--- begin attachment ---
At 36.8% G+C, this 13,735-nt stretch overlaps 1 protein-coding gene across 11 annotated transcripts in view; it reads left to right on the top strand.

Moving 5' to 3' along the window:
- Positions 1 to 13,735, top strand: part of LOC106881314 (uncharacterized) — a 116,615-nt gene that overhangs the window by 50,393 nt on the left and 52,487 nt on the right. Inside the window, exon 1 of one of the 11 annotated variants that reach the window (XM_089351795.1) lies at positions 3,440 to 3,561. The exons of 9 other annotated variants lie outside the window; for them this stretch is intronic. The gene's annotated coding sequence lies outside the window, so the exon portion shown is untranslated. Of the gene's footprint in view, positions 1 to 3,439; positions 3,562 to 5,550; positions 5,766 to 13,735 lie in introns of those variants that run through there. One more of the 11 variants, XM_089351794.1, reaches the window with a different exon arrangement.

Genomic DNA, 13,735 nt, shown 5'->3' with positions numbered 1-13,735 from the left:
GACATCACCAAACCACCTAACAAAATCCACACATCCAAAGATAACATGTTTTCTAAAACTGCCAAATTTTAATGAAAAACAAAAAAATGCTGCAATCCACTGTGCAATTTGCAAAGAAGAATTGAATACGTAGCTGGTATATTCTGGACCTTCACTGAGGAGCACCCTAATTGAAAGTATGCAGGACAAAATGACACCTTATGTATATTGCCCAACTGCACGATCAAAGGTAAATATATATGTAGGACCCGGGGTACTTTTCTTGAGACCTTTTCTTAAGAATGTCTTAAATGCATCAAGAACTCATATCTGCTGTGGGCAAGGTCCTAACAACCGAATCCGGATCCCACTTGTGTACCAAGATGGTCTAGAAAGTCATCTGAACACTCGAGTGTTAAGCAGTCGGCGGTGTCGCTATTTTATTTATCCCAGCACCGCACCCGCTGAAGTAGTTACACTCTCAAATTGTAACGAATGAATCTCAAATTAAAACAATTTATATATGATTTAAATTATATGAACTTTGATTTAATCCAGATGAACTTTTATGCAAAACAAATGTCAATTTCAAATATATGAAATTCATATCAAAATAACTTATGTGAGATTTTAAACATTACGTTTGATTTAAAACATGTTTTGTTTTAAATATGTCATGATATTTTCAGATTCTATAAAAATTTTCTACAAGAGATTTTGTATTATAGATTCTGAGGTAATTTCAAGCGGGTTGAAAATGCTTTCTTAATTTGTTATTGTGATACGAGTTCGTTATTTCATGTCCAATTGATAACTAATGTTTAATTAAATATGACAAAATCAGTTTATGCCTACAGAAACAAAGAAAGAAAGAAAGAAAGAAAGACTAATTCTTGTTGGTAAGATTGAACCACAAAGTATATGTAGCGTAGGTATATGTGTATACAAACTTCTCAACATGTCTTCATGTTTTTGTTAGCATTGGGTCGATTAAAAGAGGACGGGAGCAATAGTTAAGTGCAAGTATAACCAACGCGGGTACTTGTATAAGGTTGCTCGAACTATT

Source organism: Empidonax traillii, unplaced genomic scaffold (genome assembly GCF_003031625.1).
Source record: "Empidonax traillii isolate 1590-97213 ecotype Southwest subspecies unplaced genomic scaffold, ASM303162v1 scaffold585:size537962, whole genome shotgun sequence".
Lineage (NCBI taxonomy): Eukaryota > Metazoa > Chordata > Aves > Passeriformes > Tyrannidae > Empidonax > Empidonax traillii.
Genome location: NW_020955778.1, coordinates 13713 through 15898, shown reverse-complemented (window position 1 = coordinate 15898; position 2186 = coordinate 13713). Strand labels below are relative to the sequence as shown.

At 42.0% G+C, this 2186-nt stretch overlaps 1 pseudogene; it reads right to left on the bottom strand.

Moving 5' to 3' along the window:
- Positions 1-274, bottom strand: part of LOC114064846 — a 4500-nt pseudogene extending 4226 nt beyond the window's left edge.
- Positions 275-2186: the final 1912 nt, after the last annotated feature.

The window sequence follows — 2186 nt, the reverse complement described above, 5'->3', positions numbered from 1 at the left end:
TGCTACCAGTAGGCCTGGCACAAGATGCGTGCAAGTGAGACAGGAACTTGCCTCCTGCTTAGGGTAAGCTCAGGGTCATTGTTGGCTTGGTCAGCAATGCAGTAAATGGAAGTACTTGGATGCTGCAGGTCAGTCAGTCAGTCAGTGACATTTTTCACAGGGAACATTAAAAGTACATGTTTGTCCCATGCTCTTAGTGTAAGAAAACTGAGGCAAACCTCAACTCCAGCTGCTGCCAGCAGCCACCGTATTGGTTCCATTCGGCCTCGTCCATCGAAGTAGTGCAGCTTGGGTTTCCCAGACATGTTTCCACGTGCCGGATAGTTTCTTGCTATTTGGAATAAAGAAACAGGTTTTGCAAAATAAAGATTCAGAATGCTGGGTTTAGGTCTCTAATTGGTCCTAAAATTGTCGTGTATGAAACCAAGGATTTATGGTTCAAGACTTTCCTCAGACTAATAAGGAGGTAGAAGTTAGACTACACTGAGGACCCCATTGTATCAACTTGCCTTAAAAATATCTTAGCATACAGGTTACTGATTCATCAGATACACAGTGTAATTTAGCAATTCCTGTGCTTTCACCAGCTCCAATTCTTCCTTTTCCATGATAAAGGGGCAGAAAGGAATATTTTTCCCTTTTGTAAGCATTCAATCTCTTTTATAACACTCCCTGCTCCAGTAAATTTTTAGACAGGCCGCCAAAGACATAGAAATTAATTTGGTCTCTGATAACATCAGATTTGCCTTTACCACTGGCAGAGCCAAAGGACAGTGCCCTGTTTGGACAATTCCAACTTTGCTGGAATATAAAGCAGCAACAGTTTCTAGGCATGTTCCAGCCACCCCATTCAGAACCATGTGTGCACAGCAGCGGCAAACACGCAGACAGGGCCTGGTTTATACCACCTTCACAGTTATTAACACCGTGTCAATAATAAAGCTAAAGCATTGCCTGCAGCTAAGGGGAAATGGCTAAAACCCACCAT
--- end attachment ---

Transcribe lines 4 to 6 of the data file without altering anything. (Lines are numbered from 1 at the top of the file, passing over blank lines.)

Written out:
Genomic DNA, 13,735 nt, shown 5'->3' with positions numbered 1-13,735 from the left:
GACATCACCAAACCACCTAACAAAATCCACACATCCAAAGATAACATGTTTTCTAAAACTGCCAAATTTTAATGAAAAACAAAAAAATGCTGCAATCCACTGTGCAATTTGCAAAGAAGAATTGAATACGTAGCTGGTATATTCTGGACCTTCACTGAGGAGCACCCTAATTGAAAGTATGCAGGACAAAATGACACCTTATGTATATTGCCCAACTGCACGATCAAAGGTAAATATATATGTAGGACCCGGGGTACTTTTCTTGAGACCTTTTCTTAAGAATGTCTTAAATGCATCAAGAACTCATATCTGCTGTGGGCAAGGTCCTAACAACCGAATCCGGATCCCACTTGTGTACCAAGATGGTCTAGAAAGTCATCTGAACACTCGAGTGTTAAGCAGTCGGCGGTGTCGCTATTTTATTTATCCCAGCACCGCACCCGCTGAAGTAGTTACACTCTCAAATTGTAACGAATGAATCTCAAATTAAAACAATTTATATATGATTTAAATTATATGAACTTTGATTTAATCCAGATGAACTTTTATGCAAAACAAATGTCAATTTCAAATATATGAAATTCATATCAAAATAACTTATGTGAGATTTTAAACATTACGTTTGATTTAAAACATGTTTTGTTTTAAATATGTCATGATATTTTCAGATTCTATAAAAATTTTCTACAAGAGATTTTGTATTATAGATTCTGAGGTAATTTCAAGCGGGTTGAAAATGCTTTCTTAATTTGTTATTGTGATACGAGTTCGTTATTTCATGTCCAATTGATAACTAATGTTTAATTAAATATGACAAAATCAGTTTATGCCTACAGAAACAAAGAAAGAAAGAAAGAAAGAAAGACTAATTCTTGTTGGTAAGATTGAACCACAAAGTATATGTAGCGTAGGTATATGTGTATACAAACTTCTCAACATGTCTTCATGTTTTTGTTAGCATTGGGTCGATTAAAAGAGGACGGGAGCAATAGTTAAGTGCAAGTATAACCAACGCGGGTACTTGTATAAGGTTGCTCGAACTATT

Source organism: Empidonax traillii, unplaced genomic scaffold (genome assembly GCF_003031625.1).